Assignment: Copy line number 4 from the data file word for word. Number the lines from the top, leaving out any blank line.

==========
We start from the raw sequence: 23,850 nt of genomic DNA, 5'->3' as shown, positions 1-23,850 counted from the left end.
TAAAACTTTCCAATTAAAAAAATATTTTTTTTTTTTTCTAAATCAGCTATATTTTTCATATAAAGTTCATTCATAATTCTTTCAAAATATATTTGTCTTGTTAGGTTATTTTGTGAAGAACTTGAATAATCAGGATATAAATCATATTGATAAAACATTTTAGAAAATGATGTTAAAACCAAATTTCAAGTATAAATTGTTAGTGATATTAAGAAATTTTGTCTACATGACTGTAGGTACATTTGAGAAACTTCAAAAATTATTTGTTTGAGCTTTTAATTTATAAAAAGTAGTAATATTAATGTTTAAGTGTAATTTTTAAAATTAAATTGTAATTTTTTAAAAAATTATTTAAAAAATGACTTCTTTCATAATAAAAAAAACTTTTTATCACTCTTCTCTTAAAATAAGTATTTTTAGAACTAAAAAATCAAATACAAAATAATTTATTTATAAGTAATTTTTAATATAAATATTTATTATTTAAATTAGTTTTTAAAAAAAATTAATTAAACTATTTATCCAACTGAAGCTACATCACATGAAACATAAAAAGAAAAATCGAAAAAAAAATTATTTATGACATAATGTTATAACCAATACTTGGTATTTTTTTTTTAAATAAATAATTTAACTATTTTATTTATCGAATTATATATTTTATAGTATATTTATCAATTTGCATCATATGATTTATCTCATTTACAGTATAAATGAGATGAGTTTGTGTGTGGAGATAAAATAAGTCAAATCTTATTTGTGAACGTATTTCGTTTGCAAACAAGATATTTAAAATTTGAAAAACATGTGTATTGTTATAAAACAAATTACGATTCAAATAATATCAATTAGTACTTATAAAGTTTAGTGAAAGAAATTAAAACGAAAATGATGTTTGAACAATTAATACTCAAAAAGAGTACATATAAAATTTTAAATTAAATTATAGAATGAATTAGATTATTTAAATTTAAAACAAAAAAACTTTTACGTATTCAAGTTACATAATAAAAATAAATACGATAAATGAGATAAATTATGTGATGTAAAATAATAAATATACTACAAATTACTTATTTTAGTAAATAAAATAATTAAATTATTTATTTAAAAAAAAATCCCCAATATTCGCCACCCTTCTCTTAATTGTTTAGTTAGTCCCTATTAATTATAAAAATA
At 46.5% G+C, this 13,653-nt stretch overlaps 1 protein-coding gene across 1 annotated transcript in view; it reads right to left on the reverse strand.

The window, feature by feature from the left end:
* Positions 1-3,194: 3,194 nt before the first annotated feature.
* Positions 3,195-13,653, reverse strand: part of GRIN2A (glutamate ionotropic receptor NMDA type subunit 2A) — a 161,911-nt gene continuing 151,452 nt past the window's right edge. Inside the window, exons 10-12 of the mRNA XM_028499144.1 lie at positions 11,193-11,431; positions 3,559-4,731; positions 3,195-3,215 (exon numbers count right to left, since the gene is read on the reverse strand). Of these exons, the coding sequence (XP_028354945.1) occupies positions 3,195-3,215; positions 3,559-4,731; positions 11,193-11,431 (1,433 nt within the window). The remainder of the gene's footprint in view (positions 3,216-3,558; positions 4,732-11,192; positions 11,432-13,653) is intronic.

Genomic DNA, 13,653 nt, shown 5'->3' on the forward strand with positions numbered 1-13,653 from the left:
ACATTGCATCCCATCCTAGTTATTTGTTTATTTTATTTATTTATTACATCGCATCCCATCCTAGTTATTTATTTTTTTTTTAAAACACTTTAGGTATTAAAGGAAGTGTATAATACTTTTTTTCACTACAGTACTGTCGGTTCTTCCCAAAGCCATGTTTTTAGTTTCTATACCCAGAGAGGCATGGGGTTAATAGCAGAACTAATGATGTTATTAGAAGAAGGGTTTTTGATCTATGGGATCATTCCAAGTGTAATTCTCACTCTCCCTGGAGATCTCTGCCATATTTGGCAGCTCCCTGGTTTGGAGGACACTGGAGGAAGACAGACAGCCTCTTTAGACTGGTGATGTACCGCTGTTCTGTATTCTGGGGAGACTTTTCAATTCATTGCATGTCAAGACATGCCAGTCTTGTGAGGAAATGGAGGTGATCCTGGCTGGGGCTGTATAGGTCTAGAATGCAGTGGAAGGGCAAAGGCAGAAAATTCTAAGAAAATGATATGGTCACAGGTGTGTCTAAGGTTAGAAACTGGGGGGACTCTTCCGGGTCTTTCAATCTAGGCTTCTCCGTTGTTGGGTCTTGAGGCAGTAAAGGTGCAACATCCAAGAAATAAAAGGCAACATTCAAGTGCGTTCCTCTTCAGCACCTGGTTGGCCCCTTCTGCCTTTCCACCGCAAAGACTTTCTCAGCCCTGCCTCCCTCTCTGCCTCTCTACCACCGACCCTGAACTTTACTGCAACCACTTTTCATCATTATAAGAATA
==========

The window, feature by feature from the left end: